I awoke to my nightmare around 2:30am on November 9th. At bedtime, Hillary’s victory seemed imminent, but dreams of a scarlet-drenched American map jolted me awake. A glance at my phone screen confirmed my fears. I shook my wife and broke the grim news. I held her silently and felt her body hiccup with sobs. In the darkness of our bedroom, I felt paralyzed. How could this have happened? A stanza of Yeats’s “The Second Coming” reverberated unspoken in the darkness:
“Mere anarchy is loosed upon the world, The blood-dimmed tide is loosed, and everywhere The ceremony of innocence is drowned; The best lack all conviction, while the worst Are full of passionate intensity. ” - W.B. Yeats (The Second Coming)
The next day, work was hard. My body felt leaden. I kept repeating the same sentence to myself like an ancient Hindu mantra: “The arc of moral universe is long, but it bends towards justice.” Theodore Parker penned a primordial version of this quote in the 19th century, but the words gained more currency when uttered by Martin Luther King, Jr. over a century later. The elegance of the sentiment is undeniable and it has always worked magic on me in moments of despair.
“The arc of the moral universe is long, but it bends towards justice.”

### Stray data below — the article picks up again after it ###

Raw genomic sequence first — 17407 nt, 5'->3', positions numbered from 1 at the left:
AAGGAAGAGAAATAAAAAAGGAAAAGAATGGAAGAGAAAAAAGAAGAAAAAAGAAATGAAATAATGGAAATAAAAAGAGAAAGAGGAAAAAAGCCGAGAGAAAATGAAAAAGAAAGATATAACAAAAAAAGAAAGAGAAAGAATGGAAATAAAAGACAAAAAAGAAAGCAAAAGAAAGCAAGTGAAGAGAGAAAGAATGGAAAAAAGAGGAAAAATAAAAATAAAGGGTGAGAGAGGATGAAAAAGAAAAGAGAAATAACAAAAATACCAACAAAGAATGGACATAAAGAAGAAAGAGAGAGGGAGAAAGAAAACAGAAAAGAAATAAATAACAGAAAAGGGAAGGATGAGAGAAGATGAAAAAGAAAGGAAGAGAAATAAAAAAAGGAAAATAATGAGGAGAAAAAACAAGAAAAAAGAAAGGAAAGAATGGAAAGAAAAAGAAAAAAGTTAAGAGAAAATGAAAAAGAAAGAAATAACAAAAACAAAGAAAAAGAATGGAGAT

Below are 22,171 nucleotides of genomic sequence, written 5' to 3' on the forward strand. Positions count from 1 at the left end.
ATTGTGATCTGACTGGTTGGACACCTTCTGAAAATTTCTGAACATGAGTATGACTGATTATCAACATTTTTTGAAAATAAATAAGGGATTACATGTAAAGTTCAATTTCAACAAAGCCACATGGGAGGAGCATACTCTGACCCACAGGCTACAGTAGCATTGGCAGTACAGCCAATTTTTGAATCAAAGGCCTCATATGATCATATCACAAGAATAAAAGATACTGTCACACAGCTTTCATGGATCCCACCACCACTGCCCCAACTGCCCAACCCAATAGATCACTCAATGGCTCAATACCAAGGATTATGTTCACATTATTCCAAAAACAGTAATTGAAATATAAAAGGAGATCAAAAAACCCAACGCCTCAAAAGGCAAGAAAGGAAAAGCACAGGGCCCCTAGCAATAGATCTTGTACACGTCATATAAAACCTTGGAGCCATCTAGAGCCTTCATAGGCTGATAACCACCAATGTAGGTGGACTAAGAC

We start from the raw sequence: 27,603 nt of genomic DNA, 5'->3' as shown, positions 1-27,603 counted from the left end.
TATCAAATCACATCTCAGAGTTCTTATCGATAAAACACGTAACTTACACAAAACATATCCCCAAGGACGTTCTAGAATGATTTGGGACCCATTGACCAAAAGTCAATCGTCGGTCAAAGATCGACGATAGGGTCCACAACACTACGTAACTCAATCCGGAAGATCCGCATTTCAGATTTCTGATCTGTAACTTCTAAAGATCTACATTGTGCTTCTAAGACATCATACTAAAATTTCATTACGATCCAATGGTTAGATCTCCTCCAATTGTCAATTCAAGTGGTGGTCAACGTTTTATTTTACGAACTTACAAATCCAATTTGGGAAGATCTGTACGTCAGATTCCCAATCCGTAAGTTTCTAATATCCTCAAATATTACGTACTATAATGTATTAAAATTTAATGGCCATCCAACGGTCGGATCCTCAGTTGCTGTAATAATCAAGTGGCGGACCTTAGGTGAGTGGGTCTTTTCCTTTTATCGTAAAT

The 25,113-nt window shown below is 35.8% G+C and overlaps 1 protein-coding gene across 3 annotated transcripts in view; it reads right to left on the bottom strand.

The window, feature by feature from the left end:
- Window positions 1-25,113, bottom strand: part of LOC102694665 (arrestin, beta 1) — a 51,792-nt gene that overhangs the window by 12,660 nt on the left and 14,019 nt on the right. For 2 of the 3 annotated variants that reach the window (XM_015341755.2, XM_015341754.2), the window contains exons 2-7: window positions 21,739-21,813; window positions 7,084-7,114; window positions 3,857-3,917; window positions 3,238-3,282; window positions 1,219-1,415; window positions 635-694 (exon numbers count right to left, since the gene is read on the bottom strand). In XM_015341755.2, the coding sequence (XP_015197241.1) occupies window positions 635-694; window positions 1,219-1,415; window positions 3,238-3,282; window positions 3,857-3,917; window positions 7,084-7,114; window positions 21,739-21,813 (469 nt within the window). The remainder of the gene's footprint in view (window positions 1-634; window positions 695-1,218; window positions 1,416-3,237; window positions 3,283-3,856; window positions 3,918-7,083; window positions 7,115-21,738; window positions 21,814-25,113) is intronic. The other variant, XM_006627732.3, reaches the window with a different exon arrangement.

During the Obama administration, my belief in an increasingly just universe had strengthened. I had come to expect progress on every front: the repeal of “don’t ask don’t tell,” the affirmation of the human right to health in the ACA, the recognition of our obligations to the earth in the Paris accord, etc. I assumed that prejudice would be slowly and steadily eradicated from society like smallpox. Consequently, the success of a vitriolic campaign that fed on primal distrust and anger left me dumbfounded. Forget the moral universe, bending my own lips into a smile felt impossible.
My Facebook feed was an avalanche of pain, anger, despair, and shock. But there were also several people who stood out for their resilience. Several liberals were ready to give the President-elect a chance and promote tolerance. Many staunch democrats were calling for unity and defending the integrity of Trump supporters. Some were taking the election result as a call-to-arms to defend their pet causes from the vicissitudes of unfriendly political currents. One of my adorably absurd friends even went on a manic donation rampage, giving generously to the ACLU, the Southern Poverty Law Center, Planned Parenthood, the Council on American-Islamic Relations, the Mazzoni Center, the Anti-Defamation Center, the Sierra Club, and Earthjustice in a philanthropic spree.
This election is likely just a small dent in the majestic arc of the moral universe.
The indomitable positivity of my friends snapped me out of my paralysis. Like the curvature of the earth, the long arc of the moral universe is imperceptible to human eyes. This election is likely just a small dent in that majestic arc of the moral universe. And while the arc undeniably bends towards justice, it doesn’t bend itself. The truth is that we bend the arc collectively and deliberately. I had taken the righteous curvature of the universe for granted all these years. It’s time to roll up our sleeves and get to work. Let’s rise above stale squabbles and pointless prejudices. Let’s conspire to reinstate the grandeur of simple goodness and basic decency. Let’s bend that arc together.